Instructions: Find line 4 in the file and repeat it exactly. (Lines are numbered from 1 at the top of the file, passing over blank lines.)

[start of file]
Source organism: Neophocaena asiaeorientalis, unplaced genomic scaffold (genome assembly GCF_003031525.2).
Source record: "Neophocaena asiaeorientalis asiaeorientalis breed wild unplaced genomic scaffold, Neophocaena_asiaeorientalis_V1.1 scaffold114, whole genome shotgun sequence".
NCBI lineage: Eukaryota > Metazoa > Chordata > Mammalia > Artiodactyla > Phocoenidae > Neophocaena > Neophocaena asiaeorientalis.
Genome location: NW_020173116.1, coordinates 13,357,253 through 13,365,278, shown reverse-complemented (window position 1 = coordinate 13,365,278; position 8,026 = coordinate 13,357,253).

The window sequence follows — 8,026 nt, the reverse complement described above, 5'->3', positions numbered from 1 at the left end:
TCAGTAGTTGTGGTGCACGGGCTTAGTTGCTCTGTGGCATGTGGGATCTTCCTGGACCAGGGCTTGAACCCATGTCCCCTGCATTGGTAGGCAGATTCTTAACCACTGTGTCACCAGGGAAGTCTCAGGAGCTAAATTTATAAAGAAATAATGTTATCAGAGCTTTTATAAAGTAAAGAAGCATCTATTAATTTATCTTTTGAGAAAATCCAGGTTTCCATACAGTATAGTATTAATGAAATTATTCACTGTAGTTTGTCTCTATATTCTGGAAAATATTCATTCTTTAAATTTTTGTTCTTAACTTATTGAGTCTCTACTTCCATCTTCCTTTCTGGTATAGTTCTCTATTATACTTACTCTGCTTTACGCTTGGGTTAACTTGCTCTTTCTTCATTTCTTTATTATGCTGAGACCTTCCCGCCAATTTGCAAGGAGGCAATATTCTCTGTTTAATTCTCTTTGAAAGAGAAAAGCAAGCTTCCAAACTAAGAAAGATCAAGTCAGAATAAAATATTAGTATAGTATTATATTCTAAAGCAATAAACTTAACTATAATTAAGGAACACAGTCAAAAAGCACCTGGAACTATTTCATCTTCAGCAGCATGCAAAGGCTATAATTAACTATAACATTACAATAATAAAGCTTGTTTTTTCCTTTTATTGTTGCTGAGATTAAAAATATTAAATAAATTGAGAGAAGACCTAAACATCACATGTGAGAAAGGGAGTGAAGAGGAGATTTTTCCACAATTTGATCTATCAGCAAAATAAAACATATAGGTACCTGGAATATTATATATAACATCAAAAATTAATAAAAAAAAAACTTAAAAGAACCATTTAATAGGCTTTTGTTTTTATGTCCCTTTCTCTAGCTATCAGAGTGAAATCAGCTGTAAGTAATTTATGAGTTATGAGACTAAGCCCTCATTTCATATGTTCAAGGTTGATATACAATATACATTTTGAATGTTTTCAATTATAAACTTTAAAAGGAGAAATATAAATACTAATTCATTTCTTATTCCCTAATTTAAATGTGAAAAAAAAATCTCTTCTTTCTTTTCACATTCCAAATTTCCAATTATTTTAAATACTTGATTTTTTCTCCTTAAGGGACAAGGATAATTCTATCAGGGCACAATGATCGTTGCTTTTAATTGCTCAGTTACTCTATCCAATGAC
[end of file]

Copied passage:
Genome location: NW_020173116.1, coordinates 13,357,253 through 13,365,278, shown reverse-complemented (window position 1 = coordinate 13,365,278; position 8,026 = coordinate 13,357,253).